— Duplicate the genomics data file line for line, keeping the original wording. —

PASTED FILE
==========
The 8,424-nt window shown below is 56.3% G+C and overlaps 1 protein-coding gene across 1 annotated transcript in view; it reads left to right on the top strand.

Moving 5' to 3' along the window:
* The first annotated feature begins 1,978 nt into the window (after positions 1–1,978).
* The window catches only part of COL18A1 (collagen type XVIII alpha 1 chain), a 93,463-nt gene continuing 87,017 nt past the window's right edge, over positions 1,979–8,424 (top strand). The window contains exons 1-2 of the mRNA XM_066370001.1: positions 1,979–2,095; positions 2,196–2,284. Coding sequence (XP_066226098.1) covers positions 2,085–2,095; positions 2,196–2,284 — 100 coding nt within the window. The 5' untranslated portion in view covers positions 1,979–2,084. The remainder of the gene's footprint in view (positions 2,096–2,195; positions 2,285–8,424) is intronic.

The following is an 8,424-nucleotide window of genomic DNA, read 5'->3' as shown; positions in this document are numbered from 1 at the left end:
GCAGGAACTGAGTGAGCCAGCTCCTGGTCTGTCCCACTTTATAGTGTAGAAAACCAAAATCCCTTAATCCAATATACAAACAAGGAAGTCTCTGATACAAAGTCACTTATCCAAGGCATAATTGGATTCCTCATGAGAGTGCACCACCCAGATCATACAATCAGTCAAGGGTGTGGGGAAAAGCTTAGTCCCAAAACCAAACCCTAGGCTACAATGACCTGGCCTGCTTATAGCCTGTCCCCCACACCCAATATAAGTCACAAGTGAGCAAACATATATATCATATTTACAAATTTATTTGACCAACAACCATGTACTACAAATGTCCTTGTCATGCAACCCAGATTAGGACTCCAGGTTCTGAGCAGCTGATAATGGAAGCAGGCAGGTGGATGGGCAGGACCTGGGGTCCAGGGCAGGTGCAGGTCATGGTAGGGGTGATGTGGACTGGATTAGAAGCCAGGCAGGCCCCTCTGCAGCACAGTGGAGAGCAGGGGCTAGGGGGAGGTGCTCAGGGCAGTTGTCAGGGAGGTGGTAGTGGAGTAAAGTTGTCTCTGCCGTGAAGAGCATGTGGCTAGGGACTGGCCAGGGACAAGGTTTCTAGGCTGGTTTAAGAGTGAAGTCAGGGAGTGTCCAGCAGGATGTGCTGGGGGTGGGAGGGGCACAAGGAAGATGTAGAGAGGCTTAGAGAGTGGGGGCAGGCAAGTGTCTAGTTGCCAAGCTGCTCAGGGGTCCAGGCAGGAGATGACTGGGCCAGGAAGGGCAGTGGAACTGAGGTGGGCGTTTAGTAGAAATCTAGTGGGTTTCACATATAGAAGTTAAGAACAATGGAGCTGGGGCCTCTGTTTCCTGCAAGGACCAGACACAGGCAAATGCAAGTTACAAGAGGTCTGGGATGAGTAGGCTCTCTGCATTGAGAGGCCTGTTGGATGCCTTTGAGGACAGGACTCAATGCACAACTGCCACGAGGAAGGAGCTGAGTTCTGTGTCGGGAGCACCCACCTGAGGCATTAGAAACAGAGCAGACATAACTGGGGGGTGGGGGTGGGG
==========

The 8,424-nt window shown below is 56.3% G+C and overlaps 1 protein-coding gene across 1 annotated transcript in view; it reads left to right on the top strand.

Moving 5' to 3' along the window:
* The first annotated feature begins 1,978 nt into the window (after positions 1–1,978).
* The window catches only part of COL18A1 (collagen type XVIII alpha 1 chain), a 93,463-nt gene continuing 87,017 nt past the window's right edge, over positions 1,979–8,424 (top strand). The window contains exons 1-2 of the mRNA XM_066370001.1: positions 1,979–2,095; positions 2,196–2,284. Coding sequence (XP_066226098.1) covers positions 2,085–2,095; positions 2,196–2,284 — 100 coding nt within the window. The 5' untranslated portion in view covers positions 1,979–2,084. The remainder of the gene's footprint in view (positions 2,096–2,195; positions 2,285–8,424) is intronic.

The following is an 8,424-nucleotide window of genomic DNA, read 5'->3' as shown; positions in this document are numbered from 1 at the left end:
GCAGGAACTGAGTGAGCCAGCTCCTGGTCTGTCCCACTTTATAGTGTAGAAAACCAAAATCCCTTAATCCAATATACAAACAAGGAAGTCTCTGATACAAAGTCACTTATCCAAGGCATAATTGGATTCCTCATGAGAGTGCACCACCCAGATCATACAATCAGTCAAGGGTGTGGGGAAAAGCTTAGTCCCAAAACCAAACCCTAGGCTACAATGACCTGGCCTGCTTATAGCCTGTCCCCCACACCCAATATAAGTCACAAGTGAGCAAACATATATATCATATTTACAAATTTATTTGACCAACAACCATGTACTACAAATGTCCTTGTCATGCAACCCAGATTAGGACTCCAGGTTCTGAGCAGCTGATAATGGAAGCAGGCAGGTGGATGGGCAGGACCTGGGGTCCAGGGCAGGTGCAGGTCATGGTAGGGGTGATGTGGACTGGATTAGAAGCCAGGCAGGCCCCTCTGCAGCACAGTGGAGAGCAGGGGCTAGGGGGAGGTGCTCAGGGCAGTTGTCAGGGAGGTGGTAGTGGAGTAAAGTTGTCTCTGCCGTGAAGAGCATGTGGCTAGGGACTGGCCAGGGACAAGGTTTCTAGGCTGGTTTAAGAGTGAAGTCAGGGAGTGTCCAGCAGGATGTGCTGGGGGTGGGAGGGGCACAAGGAAGATGTAGAGAGGCTTAGAGAGTGGGGGCAGGCAAGTGTCTAGTTGCCAAGCTGCTCAGGGGTCCAGGCAGGAGATGACTGGGCCAGGAAGGGCAGTGGAACTGAGGTGGGCGTTTAGTAGAAATCTAGTGGGTTTCACATATAGAAGTTAAGAACAATGGAGCTGGGGCCTCTGTTTCCTGCAAGGACCAGACACAGGCAAATGCAAGTTACAAGAGGTCTGGGATGAGTAGGCTCTCTGCATTGAGAGGCCTGTTGGATGCCTTTGAGGACAGGACTCAATGCACAACTGCCACGAGGAAGGAGCTGAGTTCTGTGTCGGGAGCACCCACCTGAGGCATTAGAAACAGAGCAGACATAACTGGGGGGTGGGGGTGGGG